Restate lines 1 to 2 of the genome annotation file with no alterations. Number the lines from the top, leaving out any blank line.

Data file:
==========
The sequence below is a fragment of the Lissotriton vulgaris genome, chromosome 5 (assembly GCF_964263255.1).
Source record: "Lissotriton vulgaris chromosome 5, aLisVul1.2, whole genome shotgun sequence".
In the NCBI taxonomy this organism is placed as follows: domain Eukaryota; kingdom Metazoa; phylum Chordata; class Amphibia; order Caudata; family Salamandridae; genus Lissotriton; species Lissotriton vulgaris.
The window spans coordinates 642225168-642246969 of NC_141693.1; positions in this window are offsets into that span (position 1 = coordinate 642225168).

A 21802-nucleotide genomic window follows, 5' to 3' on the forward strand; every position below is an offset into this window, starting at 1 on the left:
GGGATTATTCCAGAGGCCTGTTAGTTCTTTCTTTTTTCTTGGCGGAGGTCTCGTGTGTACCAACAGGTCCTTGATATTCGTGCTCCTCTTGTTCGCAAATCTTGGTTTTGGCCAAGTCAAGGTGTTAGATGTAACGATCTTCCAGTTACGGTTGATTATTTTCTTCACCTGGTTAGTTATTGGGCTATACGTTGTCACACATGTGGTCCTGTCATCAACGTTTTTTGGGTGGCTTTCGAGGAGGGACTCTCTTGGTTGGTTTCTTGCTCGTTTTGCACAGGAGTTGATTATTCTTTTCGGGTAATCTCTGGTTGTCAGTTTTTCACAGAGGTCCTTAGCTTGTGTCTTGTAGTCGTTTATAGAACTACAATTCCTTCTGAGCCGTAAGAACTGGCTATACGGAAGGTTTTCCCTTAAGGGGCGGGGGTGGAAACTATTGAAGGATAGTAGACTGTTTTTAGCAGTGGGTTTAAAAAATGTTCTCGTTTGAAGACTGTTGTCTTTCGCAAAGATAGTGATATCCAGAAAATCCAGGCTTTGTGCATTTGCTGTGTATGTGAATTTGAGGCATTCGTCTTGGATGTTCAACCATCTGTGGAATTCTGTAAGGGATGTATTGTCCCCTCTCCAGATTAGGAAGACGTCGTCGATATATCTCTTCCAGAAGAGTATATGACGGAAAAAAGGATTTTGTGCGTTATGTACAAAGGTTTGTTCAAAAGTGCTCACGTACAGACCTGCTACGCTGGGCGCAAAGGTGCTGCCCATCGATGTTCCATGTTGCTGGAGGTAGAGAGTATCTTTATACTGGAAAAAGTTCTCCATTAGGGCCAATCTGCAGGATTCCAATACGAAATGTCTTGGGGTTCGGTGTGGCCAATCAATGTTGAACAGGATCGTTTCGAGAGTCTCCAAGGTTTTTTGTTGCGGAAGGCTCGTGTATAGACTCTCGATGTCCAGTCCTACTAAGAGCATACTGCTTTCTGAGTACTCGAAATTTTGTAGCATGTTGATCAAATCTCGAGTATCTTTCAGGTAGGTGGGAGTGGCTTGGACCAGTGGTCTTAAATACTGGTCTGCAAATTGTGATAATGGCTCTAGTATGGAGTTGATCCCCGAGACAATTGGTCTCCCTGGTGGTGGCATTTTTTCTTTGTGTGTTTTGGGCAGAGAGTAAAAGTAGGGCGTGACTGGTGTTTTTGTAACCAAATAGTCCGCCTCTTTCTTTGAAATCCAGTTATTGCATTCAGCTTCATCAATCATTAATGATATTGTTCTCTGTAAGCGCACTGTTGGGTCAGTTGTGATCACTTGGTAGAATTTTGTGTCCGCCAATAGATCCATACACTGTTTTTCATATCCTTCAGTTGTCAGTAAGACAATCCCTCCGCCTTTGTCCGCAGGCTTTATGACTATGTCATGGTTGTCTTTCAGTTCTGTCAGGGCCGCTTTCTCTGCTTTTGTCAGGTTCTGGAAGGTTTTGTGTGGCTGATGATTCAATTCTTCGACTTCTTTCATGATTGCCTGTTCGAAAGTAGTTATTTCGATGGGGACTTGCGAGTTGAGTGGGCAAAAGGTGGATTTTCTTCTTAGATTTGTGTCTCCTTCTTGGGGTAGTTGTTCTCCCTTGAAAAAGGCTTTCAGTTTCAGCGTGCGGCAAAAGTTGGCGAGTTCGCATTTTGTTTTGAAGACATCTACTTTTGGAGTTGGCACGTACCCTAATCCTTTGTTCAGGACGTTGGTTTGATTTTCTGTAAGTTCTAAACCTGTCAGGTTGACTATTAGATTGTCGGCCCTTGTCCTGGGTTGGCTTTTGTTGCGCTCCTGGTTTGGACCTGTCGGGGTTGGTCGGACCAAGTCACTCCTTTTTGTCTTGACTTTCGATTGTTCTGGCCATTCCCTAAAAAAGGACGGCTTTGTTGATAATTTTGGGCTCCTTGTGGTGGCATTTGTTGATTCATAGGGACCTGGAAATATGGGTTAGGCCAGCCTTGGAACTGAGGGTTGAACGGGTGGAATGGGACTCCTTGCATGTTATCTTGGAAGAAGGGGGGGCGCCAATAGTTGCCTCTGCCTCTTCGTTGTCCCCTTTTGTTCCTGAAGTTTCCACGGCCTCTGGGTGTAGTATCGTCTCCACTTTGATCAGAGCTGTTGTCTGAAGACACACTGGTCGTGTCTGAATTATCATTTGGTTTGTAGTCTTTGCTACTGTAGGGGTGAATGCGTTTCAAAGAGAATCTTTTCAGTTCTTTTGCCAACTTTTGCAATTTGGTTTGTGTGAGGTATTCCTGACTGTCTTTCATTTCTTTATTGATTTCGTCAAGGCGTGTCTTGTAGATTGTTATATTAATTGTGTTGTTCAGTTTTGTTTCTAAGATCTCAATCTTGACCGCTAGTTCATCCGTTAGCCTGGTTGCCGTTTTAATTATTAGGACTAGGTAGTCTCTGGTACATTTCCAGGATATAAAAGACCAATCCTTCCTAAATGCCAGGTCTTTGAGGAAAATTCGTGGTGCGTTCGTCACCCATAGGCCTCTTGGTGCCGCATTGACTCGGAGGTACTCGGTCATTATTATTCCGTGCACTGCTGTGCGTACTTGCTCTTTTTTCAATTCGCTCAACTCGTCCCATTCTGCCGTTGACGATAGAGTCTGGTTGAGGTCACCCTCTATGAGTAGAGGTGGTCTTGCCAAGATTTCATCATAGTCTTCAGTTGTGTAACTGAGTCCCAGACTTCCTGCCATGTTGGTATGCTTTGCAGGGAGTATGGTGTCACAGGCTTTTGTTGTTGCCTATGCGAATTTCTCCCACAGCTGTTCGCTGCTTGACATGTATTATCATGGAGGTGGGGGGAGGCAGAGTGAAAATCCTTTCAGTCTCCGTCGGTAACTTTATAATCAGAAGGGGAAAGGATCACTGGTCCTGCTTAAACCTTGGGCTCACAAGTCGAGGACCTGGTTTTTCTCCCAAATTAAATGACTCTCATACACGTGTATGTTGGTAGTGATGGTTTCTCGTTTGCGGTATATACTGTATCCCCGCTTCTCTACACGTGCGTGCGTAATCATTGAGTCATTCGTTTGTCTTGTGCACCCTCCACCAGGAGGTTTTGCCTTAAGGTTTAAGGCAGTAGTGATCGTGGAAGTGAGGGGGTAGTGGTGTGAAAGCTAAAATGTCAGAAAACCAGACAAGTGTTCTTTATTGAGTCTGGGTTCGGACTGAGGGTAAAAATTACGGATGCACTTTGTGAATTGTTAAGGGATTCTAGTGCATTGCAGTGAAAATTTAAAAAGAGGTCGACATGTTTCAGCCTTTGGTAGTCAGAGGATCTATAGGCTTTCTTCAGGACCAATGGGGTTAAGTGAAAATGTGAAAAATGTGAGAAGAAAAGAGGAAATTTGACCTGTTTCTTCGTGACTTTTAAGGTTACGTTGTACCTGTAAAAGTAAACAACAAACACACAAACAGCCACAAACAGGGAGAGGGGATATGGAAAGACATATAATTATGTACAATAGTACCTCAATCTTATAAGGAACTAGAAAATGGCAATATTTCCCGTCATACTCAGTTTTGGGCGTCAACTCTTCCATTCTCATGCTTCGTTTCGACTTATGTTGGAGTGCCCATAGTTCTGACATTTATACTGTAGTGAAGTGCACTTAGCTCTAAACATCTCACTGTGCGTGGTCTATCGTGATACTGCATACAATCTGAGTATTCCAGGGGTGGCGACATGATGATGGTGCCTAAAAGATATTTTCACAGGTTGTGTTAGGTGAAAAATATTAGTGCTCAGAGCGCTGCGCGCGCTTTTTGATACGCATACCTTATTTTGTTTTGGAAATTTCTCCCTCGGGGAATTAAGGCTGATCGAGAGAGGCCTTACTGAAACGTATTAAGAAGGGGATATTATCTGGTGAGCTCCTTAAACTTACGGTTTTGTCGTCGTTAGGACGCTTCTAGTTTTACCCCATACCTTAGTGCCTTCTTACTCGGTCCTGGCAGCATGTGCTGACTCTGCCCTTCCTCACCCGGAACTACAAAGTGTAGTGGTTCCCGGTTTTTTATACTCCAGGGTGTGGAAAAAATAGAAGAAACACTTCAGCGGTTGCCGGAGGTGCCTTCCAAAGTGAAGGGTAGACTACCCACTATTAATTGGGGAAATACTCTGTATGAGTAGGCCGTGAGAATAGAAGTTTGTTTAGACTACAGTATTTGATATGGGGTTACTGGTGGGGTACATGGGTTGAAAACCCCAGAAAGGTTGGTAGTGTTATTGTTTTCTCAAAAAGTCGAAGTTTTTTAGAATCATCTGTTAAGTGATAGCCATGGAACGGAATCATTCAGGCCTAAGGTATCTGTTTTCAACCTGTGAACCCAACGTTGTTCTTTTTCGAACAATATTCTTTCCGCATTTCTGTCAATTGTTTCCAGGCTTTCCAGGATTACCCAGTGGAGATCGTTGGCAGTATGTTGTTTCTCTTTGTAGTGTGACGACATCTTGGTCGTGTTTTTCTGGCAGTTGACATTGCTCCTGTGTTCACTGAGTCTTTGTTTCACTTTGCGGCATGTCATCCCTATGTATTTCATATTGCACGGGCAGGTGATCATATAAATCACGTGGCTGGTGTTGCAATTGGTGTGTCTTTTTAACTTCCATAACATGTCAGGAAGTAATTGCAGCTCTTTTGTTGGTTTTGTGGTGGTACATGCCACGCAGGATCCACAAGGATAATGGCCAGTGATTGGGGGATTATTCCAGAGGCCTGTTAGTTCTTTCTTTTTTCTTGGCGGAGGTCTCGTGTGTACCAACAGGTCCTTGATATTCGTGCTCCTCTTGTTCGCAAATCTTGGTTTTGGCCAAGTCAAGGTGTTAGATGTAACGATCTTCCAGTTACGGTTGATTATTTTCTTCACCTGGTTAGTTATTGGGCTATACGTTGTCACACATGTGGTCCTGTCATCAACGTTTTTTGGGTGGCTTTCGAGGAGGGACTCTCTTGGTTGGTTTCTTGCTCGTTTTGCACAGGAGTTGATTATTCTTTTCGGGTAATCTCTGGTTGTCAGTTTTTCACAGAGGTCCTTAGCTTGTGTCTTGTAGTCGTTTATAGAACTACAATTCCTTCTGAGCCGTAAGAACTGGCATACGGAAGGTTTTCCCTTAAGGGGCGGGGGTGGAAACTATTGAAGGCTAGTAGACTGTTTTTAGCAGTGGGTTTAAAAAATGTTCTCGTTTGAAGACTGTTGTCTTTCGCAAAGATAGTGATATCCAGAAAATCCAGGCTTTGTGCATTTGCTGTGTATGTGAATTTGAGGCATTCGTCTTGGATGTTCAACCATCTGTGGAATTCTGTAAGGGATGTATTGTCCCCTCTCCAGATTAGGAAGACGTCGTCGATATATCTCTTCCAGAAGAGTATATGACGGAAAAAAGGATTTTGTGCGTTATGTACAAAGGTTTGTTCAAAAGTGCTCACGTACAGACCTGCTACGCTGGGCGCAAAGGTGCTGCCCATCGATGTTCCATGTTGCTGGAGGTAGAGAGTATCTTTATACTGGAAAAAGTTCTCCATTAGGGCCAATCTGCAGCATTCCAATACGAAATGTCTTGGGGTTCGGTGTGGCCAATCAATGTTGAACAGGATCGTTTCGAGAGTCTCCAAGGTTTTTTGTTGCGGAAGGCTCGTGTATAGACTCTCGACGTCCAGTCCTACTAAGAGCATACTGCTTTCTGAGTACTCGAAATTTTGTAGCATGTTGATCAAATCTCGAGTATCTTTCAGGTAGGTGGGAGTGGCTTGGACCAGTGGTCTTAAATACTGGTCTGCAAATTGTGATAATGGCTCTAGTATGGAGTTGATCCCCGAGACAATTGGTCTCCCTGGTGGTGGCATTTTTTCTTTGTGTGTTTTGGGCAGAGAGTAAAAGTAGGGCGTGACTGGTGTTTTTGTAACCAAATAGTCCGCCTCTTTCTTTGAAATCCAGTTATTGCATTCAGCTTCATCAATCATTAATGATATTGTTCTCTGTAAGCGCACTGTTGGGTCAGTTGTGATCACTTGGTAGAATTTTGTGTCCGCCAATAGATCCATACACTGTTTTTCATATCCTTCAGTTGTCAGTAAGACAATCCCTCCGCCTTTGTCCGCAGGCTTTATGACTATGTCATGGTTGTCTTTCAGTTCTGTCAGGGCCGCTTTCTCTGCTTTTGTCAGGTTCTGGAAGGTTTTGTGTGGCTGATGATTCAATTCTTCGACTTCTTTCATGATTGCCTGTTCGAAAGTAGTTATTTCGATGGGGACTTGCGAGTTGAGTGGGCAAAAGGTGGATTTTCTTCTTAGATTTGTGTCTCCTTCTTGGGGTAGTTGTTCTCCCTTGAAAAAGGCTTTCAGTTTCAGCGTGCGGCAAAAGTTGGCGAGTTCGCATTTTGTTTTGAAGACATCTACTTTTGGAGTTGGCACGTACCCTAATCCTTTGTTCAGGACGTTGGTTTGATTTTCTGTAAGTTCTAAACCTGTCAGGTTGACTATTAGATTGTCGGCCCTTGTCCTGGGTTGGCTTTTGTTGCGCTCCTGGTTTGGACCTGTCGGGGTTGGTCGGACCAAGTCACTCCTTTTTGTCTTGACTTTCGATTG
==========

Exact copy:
The sequence below is a fragment of the Lissotriton vulgaris genome, chromosome 5 (assembly GCF_964263255.1).
Source record: "Lissotriton vulgaris chromosome 5, aLisVul1.2, whole genome shotgun sequence".